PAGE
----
In her catastrophe-laden speech at the culmination of the Conservative Party Conference, Theresa May announced further support for Help to Buy, together with a commitment to support affordable social housing.
She stated that a further £10 billion would be set aside to boost the Help to Buy scheme, while £2 billion was earmarked for councils and housing associations to create new social housing.
In addition, in areas of high rent, the latter amount could be used to make social rents that are up to 80% of market rent.
May’s cheque book was, she claimed, supporting the Conservative commitment to the belief that everyone should be able to buy their own home.
“I will take personal charge of the Government’s response, and make the British dream a reality by reigniting home ownership in Britain once again,” she said.
But critics have been quick to point out that she failed to say where the funding for these schemes would come from.
In fact, Sam Bowman, Executive Director of the Adam Smith Institute stated that “reviving Help to Buy is like throwing petrol onto a bonfire,” as it will further inflate house prices by increasing demand, but not supply.
As of March 2016, Help to Buy had contributed to 150,000 completions, which Government says has transformed the housing market.
But it has done nothing to bring the cost of housing down – it simply offsets the loan as buyers still need to pay it back. And of course, it props up unaffordable property prices. And meanwhile the volume builders post record returns.
Quite simply, the problem with Help to Buy is that once you’ve started subsidising a housing market, how do you withdraw support? For May, the answer is: you don’t.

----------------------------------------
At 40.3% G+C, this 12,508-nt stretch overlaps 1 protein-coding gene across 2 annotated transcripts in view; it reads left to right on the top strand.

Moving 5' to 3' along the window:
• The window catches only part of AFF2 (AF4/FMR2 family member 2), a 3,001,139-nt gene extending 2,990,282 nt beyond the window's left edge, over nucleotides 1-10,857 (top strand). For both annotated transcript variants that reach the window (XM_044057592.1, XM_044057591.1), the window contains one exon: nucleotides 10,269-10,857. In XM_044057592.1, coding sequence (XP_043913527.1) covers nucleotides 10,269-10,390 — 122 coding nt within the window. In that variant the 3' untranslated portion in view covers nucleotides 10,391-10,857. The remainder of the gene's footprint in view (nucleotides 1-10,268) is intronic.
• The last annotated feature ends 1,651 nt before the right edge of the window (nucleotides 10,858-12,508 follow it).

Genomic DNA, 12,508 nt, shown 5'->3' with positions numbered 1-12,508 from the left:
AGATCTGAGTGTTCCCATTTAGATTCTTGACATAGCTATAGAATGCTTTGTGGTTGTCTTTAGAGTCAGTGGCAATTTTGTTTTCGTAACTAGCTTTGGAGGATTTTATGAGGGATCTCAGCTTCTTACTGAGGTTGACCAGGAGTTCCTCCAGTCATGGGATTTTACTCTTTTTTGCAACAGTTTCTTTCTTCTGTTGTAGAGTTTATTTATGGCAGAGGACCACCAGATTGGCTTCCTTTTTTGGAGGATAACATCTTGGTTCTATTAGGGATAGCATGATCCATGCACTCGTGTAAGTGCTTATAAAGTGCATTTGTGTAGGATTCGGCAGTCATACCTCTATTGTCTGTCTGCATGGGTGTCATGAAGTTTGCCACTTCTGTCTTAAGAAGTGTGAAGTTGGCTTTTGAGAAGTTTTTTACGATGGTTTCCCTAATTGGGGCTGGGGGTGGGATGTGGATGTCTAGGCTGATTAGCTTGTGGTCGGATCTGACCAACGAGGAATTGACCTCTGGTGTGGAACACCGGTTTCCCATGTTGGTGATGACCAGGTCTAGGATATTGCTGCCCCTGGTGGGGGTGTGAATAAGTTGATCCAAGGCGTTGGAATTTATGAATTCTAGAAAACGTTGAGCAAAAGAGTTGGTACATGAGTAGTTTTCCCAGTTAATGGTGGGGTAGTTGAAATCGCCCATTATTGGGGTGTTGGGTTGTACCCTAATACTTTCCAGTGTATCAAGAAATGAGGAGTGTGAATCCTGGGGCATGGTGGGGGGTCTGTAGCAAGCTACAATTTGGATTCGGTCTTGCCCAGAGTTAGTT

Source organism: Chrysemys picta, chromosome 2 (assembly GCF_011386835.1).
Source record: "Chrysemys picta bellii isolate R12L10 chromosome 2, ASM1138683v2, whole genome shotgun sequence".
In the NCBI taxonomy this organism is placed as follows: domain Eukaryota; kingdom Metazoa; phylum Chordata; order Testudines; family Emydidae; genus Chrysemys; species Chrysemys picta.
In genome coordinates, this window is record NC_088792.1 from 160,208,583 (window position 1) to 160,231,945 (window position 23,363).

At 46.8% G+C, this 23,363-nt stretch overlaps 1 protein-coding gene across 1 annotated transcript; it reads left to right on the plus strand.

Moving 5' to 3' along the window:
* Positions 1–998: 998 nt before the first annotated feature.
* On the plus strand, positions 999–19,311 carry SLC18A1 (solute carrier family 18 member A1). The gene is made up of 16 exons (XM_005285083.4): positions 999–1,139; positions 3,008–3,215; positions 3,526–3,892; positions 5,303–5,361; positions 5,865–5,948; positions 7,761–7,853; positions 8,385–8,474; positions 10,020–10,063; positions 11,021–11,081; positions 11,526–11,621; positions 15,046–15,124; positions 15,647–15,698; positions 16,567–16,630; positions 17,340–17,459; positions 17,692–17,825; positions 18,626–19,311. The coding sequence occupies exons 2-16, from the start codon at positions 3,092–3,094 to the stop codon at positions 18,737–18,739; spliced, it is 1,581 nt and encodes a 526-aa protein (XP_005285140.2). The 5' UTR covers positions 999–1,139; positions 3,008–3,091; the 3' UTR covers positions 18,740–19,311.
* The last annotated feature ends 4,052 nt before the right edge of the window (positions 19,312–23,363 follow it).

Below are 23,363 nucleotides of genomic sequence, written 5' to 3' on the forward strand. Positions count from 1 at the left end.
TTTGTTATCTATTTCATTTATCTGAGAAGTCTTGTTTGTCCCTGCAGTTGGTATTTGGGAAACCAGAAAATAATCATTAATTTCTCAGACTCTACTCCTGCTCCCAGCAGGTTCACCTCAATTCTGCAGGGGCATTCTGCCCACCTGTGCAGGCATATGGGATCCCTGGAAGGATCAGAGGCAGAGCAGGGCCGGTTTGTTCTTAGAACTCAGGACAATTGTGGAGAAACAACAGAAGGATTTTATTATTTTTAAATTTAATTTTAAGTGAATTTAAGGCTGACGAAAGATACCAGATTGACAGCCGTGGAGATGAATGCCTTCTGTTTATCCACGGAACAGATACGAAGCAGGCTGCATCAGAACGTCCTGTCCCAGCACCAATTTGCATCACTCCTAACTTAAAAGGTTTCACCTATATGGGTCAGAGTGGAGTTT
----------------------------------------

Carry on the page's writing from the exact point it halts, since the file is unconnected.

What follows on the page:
With Help to Buy bolstering the mainstream market, the argument has long been that it unfairly prejudices custom build, as it’s not available on the plot-purchase model that most custom and enabled self-build is reliant on.
This is because Help to Buy is only applicable on completion. And for custom and serviced-plots, the purchase is at the plot point – precisely to enable the consumer to take advantage of CIL exemption. Purchase later on, and CIL, where applicable will become due.
For a long time, the affordable aspect of custom build, where relevant, was partly down to this exemption offering a saving to the consumer.
But with CIL slated to disappear, custom build is losing one of the competitive edges it has over mainstream housing.
So important is Help to Build to the market, that two custom-build enablers have reviewed their process to get some element of their homes eligible for the scheme.
Meanwhile, another major custom build enabler is exploring Help to Buy by looking into offsetting the money transfer from plot purchase to the end of the process.
This is because the plot represents roughly 20% of the total cost of the house, which is the same amount Help to Buy is able to advance to purchasers.
But deferring this payment from the customer to the end of the build process means the developer will have to wait for their money during the build process.
The land transfer is the crucial aspect in all of this, and without a plot purchase, custom build becomes a hybrid version of off-plan sales, albeit without the developer funding all of the build.
However, the problem with these custom build approaches is that smaller SMEs – which need cash to fund their developments – may not be able to swallow a model that means they need to wait for plot costs to be turned into income. And in all likelihood, this income is most probably needed to help bring on the site.
And ironically, according to the more rigid definition of custom build, not purchasing at plot point means that the house is no longer a custom build project in the strictest sense. This would also undermine CIL where applicable.
What’s more, the fluid nature of such an approach raises questions about whether the changed definition would allow councils to allocate such homes as counting towards their supply of serviced plots for self- or custom build. So the definitions become vital.
For Help to Buy to really make a difference to custom build, it needs to be applied to the sector when the design is agreed, and not when the house is built. This makes it more of a Help to Build than a Help to Buy, which is already being campaigned for by NaCSBA.
Meanwhile, we wait for the Autumn budget, to see what other surprises it holds for house building, which is almost certain to be mentioned.